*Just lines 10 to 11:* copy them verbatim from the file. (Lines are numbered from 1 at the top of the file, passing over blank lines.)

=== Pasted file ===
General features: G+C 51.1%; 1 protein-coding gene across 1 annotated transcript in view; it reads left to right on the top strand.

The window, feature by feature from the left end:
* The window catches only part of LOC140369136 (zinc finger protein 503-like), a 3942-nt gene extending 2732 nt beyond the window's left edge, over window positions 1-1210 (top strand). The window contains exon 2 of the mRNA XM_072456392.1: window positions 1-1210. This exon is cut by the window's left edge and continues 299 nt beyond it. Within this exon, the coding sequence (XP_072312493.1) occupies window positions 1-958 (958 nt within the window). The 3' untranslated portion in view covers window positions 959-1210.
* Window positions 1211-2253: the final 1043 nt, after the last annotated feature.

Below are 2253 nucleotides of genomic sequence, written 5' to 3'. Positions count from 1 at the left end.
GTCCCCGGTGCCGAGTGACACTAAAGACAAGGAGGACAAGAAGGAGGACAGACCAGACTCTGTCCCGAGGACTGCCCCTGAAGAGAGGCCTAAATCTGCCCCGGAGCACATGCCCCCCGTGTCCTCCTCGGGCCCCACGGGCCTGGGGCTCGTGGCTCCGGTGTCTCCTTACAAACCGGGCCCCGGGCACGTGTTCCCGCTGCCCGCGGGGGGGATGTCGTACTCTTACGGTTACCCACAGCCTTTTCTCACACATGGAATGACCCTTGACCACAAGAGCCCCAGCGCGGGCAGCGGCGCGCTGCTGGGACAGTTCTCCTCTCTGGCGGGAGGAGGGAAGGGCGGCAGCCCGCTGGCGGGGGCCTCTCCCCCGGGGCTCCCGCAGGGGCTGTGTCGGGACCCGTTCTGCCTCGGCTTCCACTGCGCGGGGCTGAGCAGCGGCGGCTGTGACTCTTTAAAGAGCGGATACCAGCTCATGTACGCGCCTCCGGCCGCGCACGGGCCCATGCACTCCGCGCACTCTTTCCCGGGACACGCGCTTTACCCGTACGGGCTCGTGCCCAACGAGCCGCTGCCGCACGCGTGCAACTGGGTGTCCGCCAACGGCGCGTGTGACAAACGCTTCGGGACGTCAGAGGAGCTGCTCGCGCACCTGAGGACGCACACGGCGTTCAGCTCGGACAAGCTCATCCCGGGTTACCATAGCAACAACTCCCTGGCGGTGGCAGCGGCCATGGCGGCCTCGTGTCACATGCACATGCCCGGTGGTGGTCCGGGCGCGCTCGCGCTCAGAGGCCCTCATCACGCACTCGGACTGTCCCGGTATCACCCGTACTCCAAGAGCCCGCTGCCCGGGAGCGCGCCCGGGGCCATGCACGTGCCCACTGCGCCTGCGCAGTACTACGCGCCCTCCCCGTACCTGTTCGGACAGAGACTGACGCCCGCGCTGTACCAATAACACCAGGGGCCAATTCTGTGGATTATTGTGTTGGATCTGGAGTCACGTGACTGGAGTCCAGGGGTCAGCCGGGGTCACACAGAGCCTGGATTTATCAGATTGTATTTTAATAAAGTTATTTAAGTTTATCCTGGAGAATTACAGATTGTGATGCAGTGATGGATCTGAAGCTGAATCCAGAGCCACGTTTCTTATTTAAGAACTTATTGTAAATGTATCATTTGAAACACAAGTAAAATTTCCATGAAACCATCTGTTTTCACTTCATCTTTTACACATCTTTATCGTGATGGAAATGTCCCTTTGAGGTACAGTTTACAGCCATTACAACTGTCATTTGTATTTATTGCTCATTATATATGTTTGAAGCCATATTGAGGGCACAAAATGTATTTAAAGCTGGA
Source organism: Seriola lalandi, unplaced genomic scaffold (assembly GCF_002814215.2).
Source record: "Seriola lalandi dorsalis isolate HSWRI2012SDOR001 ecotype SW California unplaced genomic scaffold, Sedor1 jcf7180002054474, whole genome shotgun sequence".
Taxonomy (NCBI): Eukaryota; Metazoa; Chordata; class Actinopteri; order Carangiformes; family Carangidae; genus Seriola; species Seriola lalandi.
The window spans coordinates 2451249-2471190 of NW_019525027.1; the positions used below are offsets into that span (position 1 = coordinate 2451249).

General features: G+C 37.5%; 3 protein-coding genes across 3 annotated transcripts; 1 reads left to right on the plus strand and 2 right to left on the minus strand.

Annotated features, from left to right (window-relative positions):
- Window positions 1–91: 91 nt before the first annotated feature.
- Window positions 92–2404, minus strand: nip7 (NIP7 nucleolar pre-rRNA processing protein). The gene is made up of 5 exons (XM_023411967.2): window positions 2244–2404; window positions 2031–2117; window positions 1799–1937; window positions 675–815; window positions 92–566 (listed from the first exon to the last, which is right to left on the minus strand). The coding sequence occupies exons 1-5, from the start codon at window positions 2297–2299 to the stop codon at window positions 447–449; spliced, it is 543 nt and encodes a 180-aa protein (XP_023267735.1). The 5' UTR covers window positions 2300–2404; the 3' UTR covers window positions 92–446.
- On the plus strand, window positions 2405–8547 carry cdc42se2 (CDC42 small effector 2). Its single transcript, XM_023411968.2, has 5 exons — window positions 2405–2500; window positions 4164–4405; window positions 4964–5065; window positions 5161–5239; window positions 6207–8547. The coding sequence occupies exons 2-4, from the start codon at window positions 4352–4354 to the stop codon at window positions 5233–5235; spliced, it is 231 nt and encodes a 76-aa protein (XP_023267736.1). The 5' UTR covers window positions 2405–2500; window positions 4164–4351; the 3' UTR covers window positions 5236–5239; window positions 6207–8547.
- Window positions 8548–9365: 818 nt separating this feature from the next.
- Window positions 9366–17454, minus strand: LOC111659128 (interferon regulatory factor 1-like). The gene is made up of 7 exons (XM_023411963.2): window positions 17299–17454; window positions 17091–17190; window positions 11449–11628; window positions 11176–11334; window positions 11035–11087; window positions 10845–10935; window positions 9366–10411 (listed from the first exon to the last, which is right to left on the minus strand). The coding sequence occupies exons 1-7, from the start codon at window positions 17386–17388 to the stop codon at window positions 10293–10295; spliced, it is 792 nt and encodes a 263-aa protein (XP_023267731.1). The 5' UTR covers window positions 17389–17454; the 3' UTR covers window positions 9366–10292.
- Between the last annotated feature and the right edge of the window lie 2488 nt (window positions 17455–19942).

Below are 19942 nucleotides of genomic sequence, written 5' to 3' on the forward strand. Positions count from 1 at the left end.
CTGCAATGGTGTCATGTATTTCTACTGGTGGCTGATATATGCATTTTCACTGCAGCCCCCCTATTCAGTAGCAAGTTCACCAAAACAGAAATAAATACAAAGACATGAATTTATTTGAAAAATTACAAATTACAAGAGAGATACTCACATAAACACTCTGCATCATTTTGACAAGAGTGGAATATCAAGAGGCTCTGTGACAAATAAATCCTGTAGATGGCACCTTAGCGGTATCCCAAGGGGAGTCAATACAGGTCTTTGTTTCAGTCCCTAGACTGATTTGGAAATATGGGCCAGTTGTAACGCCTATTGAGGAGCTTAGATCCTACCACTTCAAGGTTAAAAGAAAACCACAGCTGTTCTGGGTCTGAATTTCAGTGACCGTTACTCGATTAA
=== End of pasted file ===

The window spans coordinates 2451249-2471190 of NW_019525027.1; the positions used below are offsets into that span (position 1 = coordinate 2451249).

General features: G+C 37.5%; 3 protein-coding genes across 3 annotated transcripts; 1 reads left to right on the plus strand and 2 right to left on the minus strand.